She is asking whether there are any Australian team members there. 

x We locate three of them. 

I ask her to go and tell them to pack their bags for a trip to Hongkong, and China. 

Meanwhile in deep secrecy I have told Deamer at The Australian head-office in Sydney what I am doing. 

Can the paper come up with the fares to Hongkong? If they do, I can give them a world-shattering scoop. 

x Deamer comes back very quickly. Yes. 

But my secretary comes back saying no. The team members do not want to go to China (where’s China, one was reported to have asked?). 

They much prefer to stay hitting ping-pong balls all day with Japanese players in those dark, sweaty table-tennis halls. 

8. Jackson into Hongkong 

What to do? 

I have already promised Sydney a scoop. 

So I tell Jackson to go to Hongkong, talk to the Chinese there, and get permission for himself to go into China as advance guard to arrange a future table tennis tour for Australian players, hopefully brought up from Australia. 

That way I will at least get the basis of a mini-scoop reporting the ‘Jackson initiative.’ 

And Australia will get to share belatedly in the ping-pong diplomacy. 

But my mini-scoop, run fairly low key in The Australian the next morning, has alerted the world to the fact that Jackson is in Hongkong. 

The ping-pong diplomacy excitement is gathering even greater steam. The world is beating a path to China’s door. 

A planned visit by any team, even a hastily assembled Australian team, is big news. 

Even the Ecuadorians are in the headlines for sending a team! 

And sure enough, in just a few hours the Hongkong press have tracked Dr Jackson down to his Hongkong hotel (the Hongkong media get hold of hotel guest name lists as easily and you and I get names from a telephone directory).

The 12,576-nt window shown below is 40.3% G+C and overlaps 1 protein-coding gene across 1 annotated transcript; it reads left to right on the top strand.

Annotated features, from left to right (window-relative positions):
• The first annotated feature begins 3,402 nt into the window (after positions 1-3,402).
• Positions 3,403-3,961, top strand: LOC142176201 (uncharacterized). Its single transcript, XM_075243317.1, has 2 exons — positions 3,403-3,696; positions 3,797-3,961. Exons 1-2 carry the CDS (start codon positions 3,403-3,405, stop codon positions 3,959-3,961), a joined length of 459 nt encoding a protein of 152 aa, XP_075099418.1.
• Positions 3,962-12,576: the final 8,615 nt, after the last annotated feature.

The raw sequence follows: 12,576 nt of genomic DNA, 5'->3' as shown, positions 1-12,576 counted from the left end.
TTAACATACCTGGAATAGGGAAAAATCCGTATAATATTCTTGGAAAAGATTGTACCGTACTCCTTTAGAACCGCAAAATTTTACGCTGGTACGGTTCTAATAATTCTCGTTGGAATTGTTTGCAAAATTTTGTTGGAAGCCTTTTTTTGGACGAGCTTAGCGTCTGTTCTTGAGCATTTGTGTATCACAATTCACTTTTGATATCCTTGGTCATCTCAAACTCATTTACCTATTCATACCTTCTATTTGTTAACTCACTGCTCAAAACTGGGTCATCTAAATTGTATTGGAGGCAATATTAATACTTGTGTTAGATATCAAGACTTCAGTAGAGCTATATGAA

They are beating a path to his door. 

Jackson rings me in panic. 

Not only has his room been discovered (I can actually hear the journalists banging on his door). 

Even worse is the fact that Beijing’s office in Hongkong have told him they are not interested in any advance guard nonsense. 

He has to have a team ready to go to China, and immediately. 

And, Jackson adds, since his trip to Hongkong was my brilliant idea, I have to get that team together, and get it down to Hongkong, immediately. 

9. Saved by Ogimura 

At this point I recall that the man who gave the Australian team members the invite to play on in Tokyo after Nagoya is none other than Japan’s table tennis association chief, Ogimura Ichiro. 

Ogimura is famous for all he has done in the past to promote sporting ties with China. 

I tell myself that if Ogimura knew about my problem, he will agree to tell the Australian players how important it is that they stop their training in Japan, and go to China. 

x The scheme works. 24 hours later I have a team. 

Or rather, a sort of a team —a lady player and two more (one other has decided he does not want to go to China) plus Jackson and one other team official. 

As we clamber aboard the last plane to Hongkong that day, I am handing down to my secretary on the gangplank the last page of my second, and this time hopefully more accurate, scoop. 

Four hours later we are landing at Hongkong’s Kai Tak airport. 

Officials from Beijing’s Hongkong office are there to meet us. 

I spend the evening with a bunch of excited journalists at the Hongkong press club, all trying to grab details of the story I have already sent for tomorrow’s paper. 

The next morning Dr Jackson, three bleary eyed Australian table tennis players, and two Australian journalists (myself and one other), are standing at the Lo Wu crossing, waiting to get into China. 

(The other journalist is Vince, from the very conservative and anti-communist Melbourne Herald. 

(He, rather than a journalist from the less rightwing Fairfax group, has probably been invited because Melbourne hosts the minuscule pro-Beijing faction of the minuscule Australian Communist Party, and Beijing no doubt sees Melbourne as a center of keen pro-Beijing sentiment.) 

To be continued.